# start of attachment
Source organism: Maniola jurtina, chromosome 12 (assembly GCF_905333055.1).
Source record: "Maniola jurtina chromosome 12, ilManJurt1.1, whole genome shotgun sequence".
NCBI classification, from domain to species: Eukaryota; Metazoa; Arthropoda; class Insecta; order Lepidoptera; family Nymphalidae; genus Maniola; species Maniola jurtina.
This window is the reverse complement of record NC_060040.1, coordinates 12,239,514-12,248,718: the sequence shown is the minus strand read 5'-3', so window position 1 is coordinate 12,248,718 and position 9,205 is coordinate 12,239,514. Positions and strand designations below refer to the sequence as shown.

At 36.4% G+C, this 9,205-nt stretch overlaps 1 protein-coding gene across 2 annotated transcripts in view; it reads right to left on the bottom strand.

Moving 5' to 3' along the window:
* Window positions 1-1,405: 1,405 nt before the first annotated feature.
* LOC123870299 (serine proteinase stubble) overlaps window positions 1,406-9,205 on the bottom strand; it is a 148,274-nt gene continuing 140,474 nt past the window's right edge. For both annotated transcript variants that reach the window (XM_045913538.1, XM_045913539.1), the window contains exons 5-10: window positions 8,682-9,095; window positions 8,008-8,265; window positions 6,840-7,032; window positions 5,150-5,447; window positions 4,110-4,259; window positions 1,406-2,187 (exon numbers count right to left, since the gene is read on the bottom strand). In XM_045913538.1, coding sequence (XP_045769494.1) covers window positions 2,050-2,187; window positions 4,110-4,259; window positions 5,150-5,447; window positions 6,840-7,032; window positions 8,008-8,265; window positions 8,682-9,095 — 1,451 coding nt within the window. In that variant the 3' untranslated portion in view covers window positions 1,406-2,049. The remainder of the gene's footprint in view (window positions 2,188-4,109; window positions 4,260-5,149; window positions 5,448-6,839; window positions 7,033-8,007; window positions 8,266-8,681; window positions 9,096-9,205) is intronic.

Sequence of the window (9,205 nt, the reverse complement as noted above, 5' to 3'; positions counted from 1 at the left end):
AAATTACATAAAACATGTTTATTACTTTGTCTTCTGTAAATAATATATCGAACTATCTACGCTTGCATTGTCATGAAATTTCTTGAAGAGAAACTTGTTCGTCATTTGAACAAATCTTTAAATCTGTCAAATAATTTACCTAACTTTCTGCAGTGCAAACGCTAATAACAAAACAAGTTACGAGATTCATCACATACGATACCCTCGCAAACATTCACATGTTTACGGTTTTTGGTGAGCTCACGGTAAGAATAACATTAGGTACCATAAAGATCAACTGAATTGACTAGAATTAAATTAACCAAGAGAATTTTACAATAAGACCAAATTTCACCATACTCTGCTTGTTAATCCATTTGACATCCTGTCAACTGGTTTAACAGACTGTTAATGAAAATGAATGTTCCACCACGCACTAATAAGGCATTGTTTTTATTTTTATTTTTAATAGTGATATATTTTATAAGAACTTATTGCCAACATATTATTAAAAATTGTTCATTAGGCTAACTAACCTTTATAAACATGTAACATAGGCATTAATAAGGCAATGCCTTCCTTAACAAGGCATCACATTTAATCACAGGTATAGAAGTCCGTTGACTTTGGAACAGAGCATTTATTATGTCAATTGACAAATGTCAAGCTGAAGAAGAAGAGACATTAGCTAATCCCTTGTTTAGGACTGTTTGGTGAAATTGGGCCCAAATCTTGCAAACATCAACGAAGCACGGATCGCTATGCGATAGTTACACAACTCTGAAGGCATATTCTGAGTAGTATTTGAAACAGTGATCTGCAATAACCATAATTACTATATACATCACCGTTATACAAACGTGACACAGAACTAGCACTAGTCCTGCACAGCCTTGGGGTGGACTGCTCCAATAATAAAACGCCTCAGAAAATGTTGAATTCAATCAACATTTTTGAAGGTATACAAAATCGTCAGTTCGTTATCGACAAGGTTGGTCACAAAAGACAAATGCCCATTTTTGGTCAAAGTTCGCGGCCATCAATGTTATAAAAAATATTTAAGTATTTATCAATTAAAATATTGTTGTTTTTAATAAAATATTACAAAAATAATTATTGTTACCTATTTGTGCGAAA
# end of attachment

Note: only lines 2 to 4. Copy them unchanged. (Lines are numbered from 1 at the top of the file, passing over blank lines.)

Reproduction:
Source record: "Maniola jurtina chromosome 12, ilManJurt1.1, whole genome shotgun sequence".
NCBI classification, from domain to species: Eukaryota; Metazoa; Arthropoda; class Insecta; order Lepidoptera; family Nymphalidae; genus Maniola; species Maniola jurtina.
This window is the reverse complement of record NC_060040.1, coordinates 12,239,514-12,248,718: the sequence shown is the minus strand read 5'-3', so window position 1 is coordinate 12,248,718 and position 9,205 is coordinate 12,239,514. Positions and strand designations below refer to the sequence as shown.